AMD is expanding its radiation-tolerant, space-grade adaptive compute solutions with the announcement of the Versal AI Edge XQRVE2302, the second device in the Versal adaptive SoC portfolio to be qualified for space flight.
The device is the first time the company has offered an adaptive SoC for space applications in a small form-factor (23mm x 23mm) package. The device has a 75% smaller board area and power savings relative to the existing Versal AI Core XQRVC1902.
The device is one of the first Versal devices to incorporate enhanced AMD AI Engine (AIE) technology, known as AIE-ML, which has been optimised for ML applications by providing extended support for data types prevalent in ML inferencing (INT4 and BFLOAT16) and superior performance over the original AIE for ML inference focused applications. Developers can convert raw sensor data into useful information, making the device excellent for anomaly and image detection applications.
In contrast to other radiation-tolerant FPGAs, XQR Versal adaptive SoCs support unlimited reprogramming during development and after deployment, including in-flight in the harsh radiation environment of space. The security features of the Versal Adaptive SoC help prevent tampering and unwanted configuration changes. This supports satellite operators to safely change processing algorithms after a satellite has been launched, permitting flexibility in remote sensing and communications applications.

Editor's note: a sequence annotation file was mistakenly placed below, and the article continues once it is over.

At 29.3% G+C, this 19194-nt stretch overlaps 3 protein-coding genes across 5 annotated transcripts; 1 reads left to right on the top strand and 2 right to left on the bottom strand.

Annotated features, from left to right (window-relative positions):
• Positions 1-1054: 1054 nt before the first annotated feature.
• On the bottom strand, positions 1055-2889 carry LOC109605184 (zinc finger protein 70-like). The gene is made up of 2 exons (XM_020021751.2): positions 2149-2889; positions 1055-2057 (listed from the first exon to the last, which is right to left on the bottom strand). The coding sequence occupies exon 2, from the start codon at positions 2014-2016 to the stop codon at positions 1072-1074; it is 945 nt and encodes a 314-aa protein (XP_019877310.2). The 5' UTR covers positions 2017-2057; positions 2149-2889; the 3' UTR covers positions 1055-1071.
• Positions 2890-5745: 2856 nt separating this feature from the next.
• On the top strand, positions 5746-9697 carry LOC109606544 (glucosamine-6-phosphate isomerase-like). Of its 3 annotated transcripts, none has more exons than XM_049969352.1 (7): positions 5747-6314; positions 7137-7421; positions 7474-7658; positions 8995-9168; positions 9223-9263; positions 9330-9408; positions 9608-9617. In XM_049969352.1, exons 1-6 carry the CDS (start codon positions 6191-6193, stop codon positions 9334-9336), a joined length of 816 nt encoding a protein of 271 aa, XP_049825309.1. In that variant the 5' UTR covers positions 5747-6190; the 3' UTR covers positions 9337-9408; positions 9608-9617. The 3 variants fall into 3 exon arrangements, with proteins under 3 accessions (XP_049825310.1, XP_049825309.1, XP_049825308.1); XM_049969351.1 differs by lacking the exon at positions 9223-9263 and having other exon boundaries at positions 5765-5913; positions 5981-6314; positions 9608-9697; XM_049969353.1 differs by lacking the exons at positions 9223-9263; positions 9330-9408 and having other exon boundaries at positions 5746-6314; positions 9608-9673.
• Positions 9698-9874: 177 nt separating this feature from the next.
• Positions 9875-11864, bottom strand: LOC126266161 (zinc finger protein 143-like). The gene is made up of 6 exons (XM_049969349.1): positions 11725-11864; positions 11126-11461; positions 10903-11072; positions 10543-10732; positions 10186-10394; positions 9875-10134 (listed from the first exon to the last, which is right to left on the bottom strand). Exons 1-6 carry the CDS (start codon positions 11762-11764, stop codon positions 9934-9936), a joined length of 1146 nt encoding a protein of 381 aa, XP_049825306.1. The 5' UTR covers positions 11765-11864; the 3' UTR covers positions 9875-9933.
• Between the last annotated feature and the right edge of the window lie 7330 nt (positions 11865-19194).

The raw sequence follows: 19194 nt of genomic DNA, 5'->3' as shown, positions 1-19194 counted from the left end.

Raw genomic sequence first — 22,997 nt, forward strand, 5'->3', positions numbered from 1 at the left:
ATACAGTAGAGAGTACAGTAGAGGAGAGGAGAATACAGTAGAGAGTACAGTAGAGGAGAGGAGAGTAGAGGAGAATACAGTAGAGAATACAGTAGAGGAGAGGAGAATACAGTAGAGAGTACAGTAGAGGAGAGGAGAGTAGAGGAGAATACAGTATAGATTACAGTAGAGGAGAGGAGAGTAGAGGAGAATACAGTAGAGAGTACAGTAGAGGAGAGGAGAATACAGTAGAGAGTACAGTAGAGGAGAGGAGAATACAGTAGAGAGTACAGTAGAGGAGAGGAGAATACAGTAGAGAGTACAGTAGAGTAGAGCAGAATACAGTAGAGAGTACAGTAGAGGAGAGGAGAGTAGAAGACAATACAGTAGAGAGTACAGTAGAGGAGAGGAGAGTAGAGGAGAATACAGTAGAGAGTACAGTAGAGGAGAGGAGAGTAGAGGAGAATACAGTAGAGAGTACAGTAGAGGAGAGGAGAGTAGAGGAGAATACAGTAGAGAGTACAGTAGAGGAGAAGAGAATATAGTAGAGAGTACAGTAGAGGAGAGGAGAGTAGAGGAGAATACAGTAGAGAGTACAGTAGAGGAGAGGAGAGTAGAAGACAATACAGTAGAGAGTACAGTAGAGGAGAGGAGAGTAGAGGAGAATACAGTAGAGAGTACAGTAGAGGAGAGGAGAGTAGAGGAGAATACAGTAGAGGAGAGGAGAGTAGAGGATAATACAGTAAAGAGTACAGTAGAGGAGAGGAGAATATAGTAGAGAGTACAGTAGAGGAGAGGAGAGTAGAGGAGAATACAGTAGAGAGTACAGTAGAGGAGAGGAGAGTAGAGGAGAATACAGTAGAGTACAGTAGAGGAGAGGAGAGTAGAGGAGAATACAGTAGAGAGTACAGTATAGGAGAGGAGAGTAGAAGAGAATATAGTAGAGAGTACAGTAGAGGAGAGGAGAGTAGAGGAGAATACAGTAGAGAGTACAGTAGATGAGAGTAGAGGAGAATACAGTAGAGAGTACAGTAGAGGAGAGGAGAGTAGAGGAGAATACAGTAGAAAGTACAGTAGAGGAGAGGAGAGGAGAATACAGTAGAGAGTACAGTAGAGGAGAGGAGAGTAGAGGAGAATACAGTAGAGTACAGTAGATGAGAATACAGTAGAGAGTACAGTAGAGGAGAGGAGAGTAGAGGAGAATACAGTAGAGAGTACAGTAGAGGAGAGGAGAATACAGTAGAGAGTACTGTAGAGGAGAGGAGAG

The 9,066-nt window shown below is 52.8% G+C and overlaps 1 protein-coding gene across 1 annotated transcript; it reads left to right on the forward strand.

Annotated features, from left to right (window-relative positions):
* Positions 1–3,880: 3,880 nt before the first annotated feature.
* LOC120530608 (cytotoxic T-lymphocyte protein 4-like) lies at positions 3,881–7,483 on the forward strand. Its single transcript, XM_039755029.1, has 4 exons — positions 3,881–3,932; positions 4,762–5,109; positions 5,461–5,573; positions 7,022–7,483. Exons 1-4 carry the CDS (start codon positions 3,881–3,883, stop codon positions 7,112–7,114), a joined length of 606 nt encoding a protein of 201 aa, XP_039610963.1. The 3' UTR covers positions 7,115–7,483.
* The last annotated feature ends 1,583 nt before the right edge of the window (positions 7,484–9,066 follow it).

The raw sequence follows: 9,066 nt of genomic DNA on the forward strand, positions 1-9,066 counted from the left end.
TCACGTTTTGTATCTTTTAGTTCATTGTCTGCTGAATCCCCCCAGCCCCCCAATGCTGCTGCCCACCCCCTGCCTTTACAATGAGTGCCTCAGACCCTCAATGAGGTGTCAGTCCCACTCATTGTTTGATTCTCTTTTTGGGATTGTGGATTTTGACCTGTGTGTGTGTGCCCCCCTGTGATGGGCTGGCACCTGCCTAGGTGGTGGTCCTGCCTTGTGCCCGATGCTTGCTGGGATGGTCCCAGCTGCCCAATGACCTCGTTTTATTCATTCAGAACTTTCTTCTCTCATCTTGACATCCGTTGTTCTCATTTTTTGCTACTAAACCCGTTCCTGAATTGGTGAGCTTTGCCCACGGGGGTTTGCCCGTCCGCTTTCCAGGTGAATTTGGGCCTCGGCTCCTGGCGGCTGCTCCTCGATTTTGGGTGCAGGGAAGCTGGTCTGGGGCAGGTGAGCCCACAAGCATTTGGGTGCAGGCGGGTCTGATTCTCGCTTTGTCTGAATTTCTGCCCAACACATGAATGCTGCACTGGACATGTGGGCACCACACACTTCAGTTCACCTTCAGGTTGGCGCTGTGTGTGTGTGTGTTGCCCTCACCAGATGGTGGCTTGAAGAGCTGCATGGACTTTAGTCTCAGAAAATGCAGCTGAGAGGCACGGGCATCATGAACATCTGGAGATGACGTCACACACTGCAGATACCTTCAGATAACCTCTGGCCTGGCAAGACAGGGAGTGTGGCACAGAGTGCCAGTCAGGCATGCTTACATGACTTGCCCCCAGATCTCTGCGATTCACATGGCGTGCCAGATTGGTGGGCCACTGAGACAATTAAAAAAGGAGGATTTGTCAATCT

The company and independent organisations have tested the radiation tolerance of the XQR Versal SoC devices and have been determined to be capable of supporting missions from low-earth orbit to geosynchronous earth orbit and beyond.
Commercial pre-production devices are available for interested customers.